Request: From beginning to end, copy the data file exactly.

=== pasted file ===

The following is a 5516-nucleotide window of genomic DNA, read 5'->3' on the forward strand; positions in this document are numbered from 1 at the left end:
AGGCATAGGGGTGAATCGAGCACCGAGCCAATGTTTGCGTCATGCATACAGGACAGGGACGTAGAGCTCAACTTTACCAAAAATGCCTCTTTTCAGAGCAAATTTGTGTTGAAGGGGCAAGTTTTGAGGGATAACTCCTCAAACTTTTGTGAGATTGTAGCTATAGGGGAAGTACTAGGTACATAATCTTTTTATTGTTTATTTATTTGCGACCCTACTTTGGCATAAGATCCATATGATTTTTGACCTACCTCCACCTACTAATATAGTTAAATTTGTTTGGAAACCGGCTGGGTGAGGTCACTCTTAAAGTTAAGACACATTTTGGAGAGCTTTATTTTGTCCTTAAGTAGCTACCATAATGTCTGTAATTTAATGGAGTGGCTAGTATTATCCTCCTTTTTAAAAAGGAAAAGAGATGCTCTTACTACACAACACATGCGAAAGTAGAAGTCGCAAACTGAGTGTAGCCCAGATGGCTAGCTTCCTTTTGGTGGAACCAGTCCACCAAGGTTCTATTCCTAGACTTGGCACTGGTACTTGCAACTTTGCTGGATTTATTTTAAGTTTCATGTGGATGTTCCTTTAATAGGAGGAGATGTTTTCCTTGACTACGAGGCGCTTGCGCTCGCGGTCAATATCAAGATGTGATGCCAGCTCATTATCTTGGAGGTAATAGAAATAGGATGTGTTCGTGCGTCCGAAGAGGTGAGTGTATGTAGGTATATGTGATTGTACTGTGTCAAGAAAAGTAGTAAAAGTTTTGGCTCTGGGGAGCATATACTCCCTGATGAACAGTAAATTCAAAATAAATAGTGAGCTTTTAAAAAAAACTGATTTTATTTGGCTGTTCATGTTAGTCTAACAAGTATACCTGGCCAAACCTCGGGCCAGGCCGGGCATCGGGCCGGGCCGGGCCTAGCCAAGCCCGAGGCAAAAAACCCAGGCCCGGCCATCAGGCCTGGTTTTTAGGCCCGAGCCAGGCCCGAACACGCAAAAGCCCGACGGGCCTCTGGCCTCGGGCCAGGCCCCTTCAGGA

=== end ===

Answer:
The following is a 5516-nucleotide window of genomic DNA, read 5'->3' on the forward strand; positions in this document are numbered from 1 at the left end:
AGGCATAGGGGTGAATCGAGCACCGAGCCAATGTTTGCGTCATGCATACAGGACAGGGACGTAGAGCTCAACTTTACCAAAAATGCCTCTTTTCAGAGCAAATTTGTGTTGAAGGGGCAAGTTTTGAGGGATAACTCCTCAAACTTTTGTGAGATTGTAGCTATAGGGGAAGTACTAGGTACATAATCTTTTTATTGTTTATTTATTTGCGACCCTACTTTGGCATAAGATCCATATGATTTTTGACCTACCTCCACCTACTAATATAGTTAAATTTGTTTGGAAACCGGCTGGGTGAGGTCACTCTTAAAGTTAAGACACATTTTGGAGAGCTTTATTTTGTCCTTAAGTAGCTACCATAATGTCTGTAATTTAATGGAGTGGCTAGTATTATCCTCCTTTTTAAAAAGGAAAAGAGATGCTCTTACTACACAACACATGCGAAAGTAGAAGTCGCAAACTGAGTGTAGCCCAGATGGCTAGCTTCCTTTTGGTGGAACCAGTCCACCAAGGTTCTATTCCTAGACTTGGCACTGGTACTTGCAACTTTGCTGGATTTATTTTAAGTTTCATGTGGATGTTCCTTTAATAGGAGGAGATGTTTTCCTTGACTACGAGGCGCTTGCGCTCGCGGTCAATATCAAGATGTGATGCCAGCTCATTATCTTGGAGGTAATAGAAATAGGATGTGTTCGTGCGTCCGAAGAGGTGAGTGTATGTAGGTATATGTGATTGTACTGTGTCAAGAAAAGTAGTAAAAGTTTTGGCTCTGGGGAGCATATACTCCCTGATGAACAGTAAATTCAAAATAAATAGTGAGCTTTTAAAAAAAACTGATTTTATTTGGCTGTTCATGTTAGTCTAACAAGTATACCTGGCCAAACCTCGGGCCAGGCCGGGCATCGGGCCGGGCCGGGCCTAGCCAAGCCCGAGGCAAAAAACCCAGGCCCGGCCATCAGGCCTGGTTTTTAGGCCCGAGCCAGGCCCGAACACGCAAAAGCCCGACGGGCCTCTGGCCTCGGGCCAGGCCCCTTCAGGA